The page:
highlight 5 lowest values in Excel

August 27, 2010 at 09:12:53
Specs: Windows 7
i need to highlight 5 lowest values in a column without highlighting the 6th value if it is the same as the 5th lowest value in excel

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#1
August 27, 2010 at 09:40:51
How will you decide which is the 5th and which is the 6th if they are equal?

Will it be based on the first "5th" value found e.g. the value in A25, not the value in A27?

Also, what version of Excel or you using?


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#2
August 27, 2010 at 09:47:08
Excel 2007 is what I'm using. I just need the 5 lowest numbers. It doesn't matter which one is selected to be ignored.Thanks for your reply

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#3
August 27, 2010 at 11:32:20
What if you have this?

1
2
3
3
4
5
6

Is the answer 1 2 3 3 4?

In other words, are duplicates allowed within the 5 lowest values?

I've played around with Conditional Formatting and couldn't get anything to work. Is a VBA (macro) solution acceptable?


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Related Solutions

#4
August 27, 2010 at 11:55:05
Yes duplicates are allowed. It's to calculate scores for a golf league. We drop your 5 worst scores out of 10 scores posted. I already have a solution to do that but would like to highlight the lowest scores used in that calculation.

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#5
August 27, 2010 at 11:57:21
Would like to avoid using a macro. I've been trying different things with Conditional Formatting with no success. Am hoping that I could put a formula in Conditional Formatting.

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#6
August 27, 2010 at 12:22:14
You can certainly put a formula in Conditional Formatting, but I haven't (yet) found one that does what you want.

I tried a few things with SMALL and VLOOKUP but either got too many values or too few.

Knowing that you have 10 numbers and that dups are allowed, I'll play around some more.


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#7
August 27, 2010 at 12:30:55
Thank you for your efforts. I'm still trying to come up with something at this end.

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#8
August 28, 2010 at 05:30:46
Hi,

If you have ten scores in cells A2 to A11,
Apply this conditional formatting formula to cell A2:

=IF(AND(A2>SMALL($A$2:$A$11,1), A2>SMALL($A$2:$A$11,2), A2>SMALL($A$2:$A$11,3),
A2>SMALL($A$2:$A$11,4), A2>SMALL($A$2:$A$11,5)), FALSE,TRUE)

Note that the formula has been split onto two lines for ease of viewing.
Select a cell format.
Apply the conditional format formula to all ten cells.

Now the cells with the five lowest scores will be highlighted.

Is this what you were looking for.

Regards


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#9
August 28, 2010 at 06:21:35
Humar, with your formula, the results would look like this:

9
4
3
5
5
1
6
7
2
9

You'll note the both 5's are highlighted. The OP only wants one of those to be highlighted.

There should never be more that 5 scores highlighted.


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#10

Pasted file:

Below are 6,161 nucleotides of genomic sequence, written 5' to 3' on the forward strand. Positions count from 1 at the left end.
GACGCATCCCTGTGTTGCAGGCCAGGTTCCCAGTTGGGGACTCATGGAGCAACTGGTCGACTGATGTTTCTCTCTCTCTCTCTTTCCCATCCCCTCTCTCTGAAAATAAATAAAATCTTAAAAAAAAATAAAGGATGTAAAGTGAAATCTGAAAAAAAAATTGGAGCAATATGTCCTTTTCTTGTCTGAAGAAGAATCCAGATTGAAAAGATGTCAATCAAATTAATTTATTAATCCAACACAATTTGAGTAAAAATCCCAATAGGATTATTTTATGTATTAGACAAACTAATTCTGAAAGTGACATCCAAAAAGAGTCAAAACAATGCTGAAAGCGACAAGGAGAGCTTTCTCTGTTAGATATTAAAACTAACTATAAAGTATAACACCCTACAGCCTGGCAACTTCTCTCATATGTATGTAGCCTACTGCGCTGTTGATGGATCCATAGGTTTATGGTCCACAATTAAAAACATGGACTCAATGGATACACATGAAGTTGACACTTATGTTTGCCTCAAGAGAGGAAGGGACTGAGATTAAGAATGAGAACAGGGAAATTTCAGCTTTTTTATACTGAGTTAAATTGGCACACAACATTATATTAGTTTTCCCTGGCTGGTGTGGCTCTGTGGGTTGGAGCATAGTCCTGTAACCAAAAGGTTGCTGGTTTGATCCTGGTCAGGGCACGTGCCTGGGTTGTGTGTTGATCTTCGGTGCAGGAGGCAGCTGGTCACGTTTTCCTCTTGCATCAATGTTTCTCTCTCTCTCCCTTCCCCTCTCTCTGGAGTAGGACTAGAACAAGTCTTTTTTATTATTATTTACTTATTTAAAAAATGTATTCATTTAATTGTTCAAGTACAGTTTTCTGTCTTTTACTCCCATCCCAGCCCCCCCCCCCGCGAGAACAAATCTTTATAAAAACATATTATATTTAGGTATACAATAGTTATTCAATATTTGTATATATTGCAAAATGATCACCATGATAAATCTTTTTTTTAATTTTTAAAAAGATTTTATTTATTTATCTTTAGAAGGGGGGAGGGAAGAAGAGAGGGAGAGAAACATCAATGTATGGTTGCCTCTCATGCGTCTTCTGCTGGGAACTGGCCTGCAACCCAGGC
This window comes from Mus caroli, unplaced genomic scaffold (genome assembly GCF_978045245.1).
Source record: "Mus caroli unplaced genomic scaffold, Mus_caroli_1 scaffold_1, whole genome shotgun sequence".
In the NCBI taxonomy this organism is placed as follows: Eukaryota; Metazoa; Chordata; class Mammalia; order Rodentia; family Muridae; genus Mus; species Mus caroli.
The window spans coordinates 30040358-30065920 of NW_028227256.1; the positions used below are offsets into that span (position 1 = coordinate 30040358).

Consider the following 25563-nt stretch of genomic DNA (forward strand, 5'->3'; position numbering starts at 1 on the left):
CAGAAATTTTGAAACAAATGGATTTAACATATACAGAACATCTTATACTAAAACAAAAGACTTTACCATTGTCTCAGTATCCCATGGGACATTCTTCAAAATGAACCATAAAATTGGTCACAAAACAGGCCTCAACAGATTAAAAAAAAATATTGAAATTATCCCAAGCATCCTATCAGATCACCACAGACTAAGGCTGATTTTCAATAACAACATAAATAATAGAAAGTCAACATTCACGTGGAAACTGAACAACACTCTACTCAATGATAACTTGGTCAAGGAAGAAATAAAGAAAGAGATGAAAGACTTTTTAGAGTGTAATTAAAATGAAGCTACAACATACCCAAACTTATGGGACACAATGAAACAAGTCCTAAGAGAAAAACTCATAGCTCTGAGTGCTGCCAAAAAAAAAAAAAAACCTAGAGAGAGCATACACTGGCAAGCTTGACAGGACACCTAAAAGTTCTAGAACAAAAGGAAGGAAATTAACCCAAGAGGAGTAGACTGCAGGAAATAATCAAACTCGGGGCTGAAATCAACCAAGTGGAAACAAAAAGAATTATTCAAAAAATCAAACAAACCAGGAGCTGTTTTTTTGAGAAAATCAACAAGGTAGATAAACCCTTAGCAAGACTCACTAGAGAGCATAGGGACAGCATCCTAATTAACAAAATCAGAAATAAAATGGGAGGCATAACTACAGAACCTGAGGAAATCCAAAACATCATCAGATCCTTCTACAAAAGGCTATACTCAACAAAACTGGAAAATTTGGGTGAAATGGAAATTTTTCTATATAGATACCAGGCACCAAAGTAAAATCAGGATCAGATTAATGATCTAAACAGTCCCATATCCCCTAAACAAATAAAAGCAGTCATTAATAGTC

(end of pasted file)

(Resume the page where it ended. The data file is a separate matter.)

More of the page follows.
August 28, 2010 at 07:56:43
I tried Humar's solution, and your right in that the duplicate is still highlighted. Still looking.

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#11
August 28, 2010 at 07:58:31
Duplicates are still highlighted Humar. Thanks for trying. I need only 5 scores to be highlighted.

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#12
August 28, 2010 at 10:39:55
Hi,

Try this one:

=IF(COUNTIF($A$2:$A$11,"<"&A2)>=5,FALSE,IF(COUNTIF($A$2:$A$11,"<"&A2)+COUNTIF($A$1:A1,"="&A2)>=5,FALSE,TRUE))

(This is the formula in cell A2, the first cell with a score)
It does require one empty cell above the first score, or a cell without a number in it.

In cell A11 this is what it looks like:

=IF(COUNTIF($A$2:$A$11,"<"&A11)>=5,FALSE,IF(COUNTIF($A$2:$A$11,"<"&A11)+COUNTIF($A$1:A10,"="&A11)>=5,FALSE,TRUE))

Regards


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#13
August 28, 2010 at 11:09:36
Seems to work great Humar. Thank you very much for the solution to my problem. I would have never been able to figure that out on my own. Thanks again!

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#14
August 28, 2010 at 13:55:39
Hi,

Glad to have been able to help.

It was an interesting problem.

Looking at it again, I think that you only need this:

=IF(COUNTIF($A$2:$A$11,"<"&A2)+COUNTIF($A$1:A1,"="&A2)>=5,FALSE,TRUE)
- in A2

and A11 is this:

=IF(COUNTIF($A$2:$A$11,"<"&A11)+COUNTIF($A$1:A10,"="&A11)>=5,FALSE,TRUE)

Regards

Humar


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#15
August 28, 2010 at 14:36:15
Hi Humar,
Thanks again. To tell you the truth, I only put the first string you gave me in Conditional Formatting formula for the entire range of cells and it works perfectly. I'll keep testing it but so far I haven't had to use that second line.

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#16
August 28, 2010 at 15:33:24
Hi,

The second line was just to show how the conditional formatting formula changes from cell to cell down the range.

Excel should automatically adjust it when you apply it to a range.

My last post was just a shortened version of the formula - you could use it ...
but as the one you have is working OK, you probably just want to stay with it.

Regards

Humar


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